Also, according to a field test I just read on the Luminous Landscape website, the Alpha-mount adapter does not include stabilization... and since the Alpha DSLRs do have in-body stabilization, Alpha-mount lenses also lack in-lens stabilization. That means there are NO stabilization options for Alpha lenses on the NEX -- the lenses don't have it, the adapter doesn't have it, and the camera body doesn't have it.

    This makes both the adapter and the NEX-7 seem somewhat less appealing for anyone whose plans might include using hard-to-handhold lenses such as a 70-200/2.8; granted, hanging such a thing off the front of a NEX-7 might seem silly as a routine matter, but people who already own an Alpha DSLR system might want to do it occasionally. Again, I wonder if this factual lapse shouldn't affect Matt G's overall high rating of the NEX-7 at least a bit...
     
  8. TwoFace

    TwoFace Well-Known Member

    Your correct, me bad.
    I guess the only way around it then is to increase your shutter speed and trust your steady hand or use a tripod for long exposure shots. Either way not a big deal once you get comfortable with it.
     
  9. P_Stoddart

    P_Stoddart Well-Known Member

    There are two errors in fact. One on page 49 in the at a glance panel (mention sensor shift)

    Then again on page 50 which has already been pointed out concerning using old lenses and getting IS.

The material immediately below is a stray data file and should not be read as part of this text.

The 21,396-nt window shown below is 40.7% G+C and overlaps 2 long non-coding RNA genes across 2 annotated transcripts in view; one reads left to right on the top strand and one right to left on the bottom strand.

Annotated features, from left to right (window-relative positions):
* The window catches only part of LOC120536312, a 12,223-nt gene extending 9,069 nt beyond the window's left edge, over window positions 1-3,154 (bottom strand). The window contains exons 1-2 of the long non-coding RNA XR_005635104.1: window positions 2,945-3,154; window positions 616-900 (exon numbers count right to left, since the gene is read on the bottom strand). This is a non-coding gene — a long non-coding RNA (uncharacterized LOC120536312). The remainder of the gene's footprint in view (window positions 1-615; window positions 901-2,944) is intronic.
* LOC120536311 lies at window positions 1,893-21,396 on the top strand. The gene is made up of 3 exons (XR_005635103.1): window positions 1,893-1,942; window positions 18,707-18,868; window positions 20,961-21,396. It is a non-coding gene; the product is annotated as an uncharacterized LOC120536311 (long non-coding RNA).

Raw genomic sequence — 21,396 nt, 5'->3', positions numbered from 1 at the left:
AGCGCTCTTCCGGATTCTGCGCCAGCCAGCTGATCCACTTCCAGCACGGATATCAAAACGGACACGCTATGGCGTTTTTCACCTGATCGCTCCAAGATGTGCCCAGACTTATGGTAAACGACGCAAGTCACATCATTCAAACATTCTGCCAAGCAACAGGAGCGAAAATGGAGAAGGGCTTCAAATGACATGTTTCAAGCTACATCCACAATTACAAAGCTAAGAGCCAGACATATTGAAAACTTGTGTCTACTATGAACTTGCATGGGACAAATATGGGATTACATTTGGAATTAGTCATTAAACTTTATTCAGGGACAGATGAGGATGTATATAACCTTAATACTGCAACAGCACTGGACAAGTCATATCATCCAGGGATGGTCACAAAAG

Personally I say this second error concerning a high end camera like the NEX-7 is more serious than the sensor size of the X10. Because it claims a feature that is not there. Now if you own Alpha lenses ie your Sony user you might think buying NEX-7 a good idea because your going to get IS when you don't.

    Where as the sensor size on the X10 although interesting from a technical position is just a comparision tool really.

    We have seen Matt post in this thread so I would like to see if he agrees this is error in the NEX-7 camera test.

    I am not comfortable PM him about this to be honest. :(
     
  10. Mat_Gallagher

    Mat_Gallagher Well-Known Member

    Appologies, the Steadyshot is indeed lens based not sensor based on the NEX-7. Steadyshot is featured on the 18-55mm, 18-200mm, 50mm f1.8 and 55-210mm lenses.

    Mat
     
  11. Roy5051

    Roy5051 Well-Known Member

    Does the steady shot in those lenses also work on other NEX cameras?
     
  12. Terrywoodenpic

    Terrywoodenpic Well-Known Member

    That is an interesting question...